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White v. U.S.

District of Columbia Court of Appeals
Sep 29, 1989
564 A.2d 379 (D.C. 1989)


In White, however, the appellant was already under probationary supervision when he was arrested for an unrelated crime.

Summary of this case from Payne v. U.S.


Nos. 88-481, 88-482.

Submitted May 17, 1989.

Decided September 29, 1989.

Appeal from the Superior Court, Robert M. Scott, J.

Boniface K. Cobbina, appointed by this court, was on the brief for appellant.

Jay B. Stephens, U.S. Atty., and Michael W. Farrell, Asst. U.S. Atty. at the time the brief was filed, and Elizabeth Trosman, Glenn A. Fine, and Thomas J. Tourish, Jr., Asst. U.S. Attys., were on the brief for appellee.

Before ROGERS, Chief Judge, MACK, Associate Judge, and PRYOR, Senior Judge.

Appellant, Daniel White, appeals from an order revoking his probation. He contends that his probationary term had expired and that the trial court therefore lacked authority to revoke probation. At issue is whether White's probationary term was automatically tolled when he was imprisoned for another offense. We hold that, under D.C. Code § 24-104 (1988 Supp.), it was not, and we therefore reverse.


On January 27, 1987, appellant pled guilty before Judge Robert Scott to charges of taking property without right, D.C. Code § 22-3816 (1988 Supp.), and failure to appear at a status hearing, D.C. Code § 23-1327 (1981). He was sentenced that same day to two consecutive ninety-day terms of imprisonment. Execution of these sentences, however, was suspended, and appellant was placed on supervised probation for one year.

Approximately ten months later, on November 18, 1987, appellant was arrested and, the following day, charged with distribution of a controlled substance (dilaudid), D.C. Code § 33-541(a)(1) (1981). He was incarcerated at the District of Columbia Jail pending trial. On February 1, 1988, he was brought before Judge Steffen Graae, and pled guilty to the distribution charge; he remained in prison while awaiting sentencing.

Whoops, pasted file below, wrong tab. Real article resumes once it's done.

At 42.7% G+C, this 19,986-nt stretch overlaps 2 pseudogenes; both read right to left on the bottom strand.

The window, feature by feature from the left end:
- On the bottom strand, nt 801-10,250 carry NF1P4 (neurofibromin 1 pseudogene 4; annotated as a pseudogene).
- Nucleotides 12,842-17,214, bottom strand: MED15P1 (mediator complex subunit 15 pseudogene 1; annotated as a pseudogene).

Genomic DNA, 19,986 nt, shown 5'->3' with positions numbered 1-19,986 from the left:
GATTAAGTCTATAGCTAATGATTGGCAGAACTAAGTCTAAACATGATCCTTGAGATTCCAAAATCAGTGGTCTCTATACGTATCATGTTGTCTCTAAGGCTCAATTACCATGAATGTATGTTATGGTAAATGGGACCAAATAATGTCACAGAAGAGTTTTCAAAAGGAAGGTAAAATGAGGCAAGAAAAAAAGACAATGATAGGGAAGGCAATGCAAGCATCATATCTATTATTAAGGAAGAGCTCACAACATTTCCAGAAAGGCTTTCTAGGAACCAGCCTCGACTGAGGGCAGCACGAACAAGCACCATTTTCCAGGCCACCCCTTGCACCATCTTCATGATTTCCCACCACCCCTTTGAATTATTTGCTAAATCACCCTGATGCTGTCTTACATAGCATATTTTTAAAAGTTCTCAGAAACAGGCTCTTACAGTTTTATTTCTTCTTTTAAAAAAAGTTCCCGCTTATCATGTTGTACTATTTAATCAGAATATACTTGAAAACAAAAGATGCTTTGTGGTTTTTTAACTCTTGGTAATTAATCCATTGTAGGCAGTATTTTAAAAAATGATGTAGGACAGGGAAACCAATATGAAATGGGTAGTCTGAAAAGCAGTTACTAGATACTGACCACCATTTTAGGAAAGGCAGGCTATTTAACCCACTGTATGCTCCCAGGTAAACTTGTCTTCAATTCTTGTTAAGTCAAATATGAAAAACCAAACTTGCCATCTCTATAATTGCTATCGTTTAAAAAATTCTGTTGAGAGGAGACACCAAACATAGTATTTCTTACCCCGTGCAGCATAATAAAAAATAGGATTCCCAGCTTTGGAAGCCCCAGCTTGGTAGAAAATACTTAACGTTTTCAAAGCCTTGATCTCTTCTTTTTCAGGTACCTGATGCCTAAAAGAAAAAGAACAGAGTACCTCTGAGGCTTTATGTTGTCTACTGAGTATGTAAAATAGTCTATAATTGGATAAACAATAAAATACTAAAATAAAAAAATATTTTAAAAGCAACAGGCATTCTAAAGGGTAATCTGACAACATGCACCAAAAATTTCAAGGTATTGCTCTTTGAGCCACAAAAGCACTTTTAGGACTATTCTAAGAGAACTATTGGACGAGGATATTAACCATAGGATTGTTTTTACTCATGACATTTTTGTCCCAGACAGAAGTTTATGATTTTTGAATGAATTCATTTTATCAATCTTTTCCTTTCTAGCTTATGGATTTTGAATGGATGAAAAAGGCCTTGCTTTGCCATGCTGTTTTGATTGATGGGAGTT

Bail was set at a $2000 surety bond, but was apparently not met.

Appellant was ultimately sentenced on April 13, 1988 to a term of imprisonment on this charge.

On March 10, 1988, the probation office notified Judge Scott that appellant had pled guilty to another offense. On March 18, 1988, approximately fifty days after the scheduled expiration of appellant's probation, the trial judge issued an order to appellant to show cause why his probation should not be revoked. A hearing on this order was held, and on April 15, 1988, the trial court revoked appellant's probation and reinstated the original sentence.

No explanation was given as to why, where appellant had been arrested in the District of Columbia and placed in a District of Columbia jail, nearly four months passed before the trial judge was informed of appellant's subsequent offense. As we stated in Jacobs v. United States, 399 A.2d 38, 43 (D.C. 1979) (a case in which there was a prejudicial delay in revocation of the appellant's probation and in which we noted "a breakdown in communication between the District of Columbia Department of Probation and the Superior Court"), "It is imperative that the court be kept informed 'of the circumstances and conduct of probationers.' " (quoting D.C. Code § 24-103 (1973)).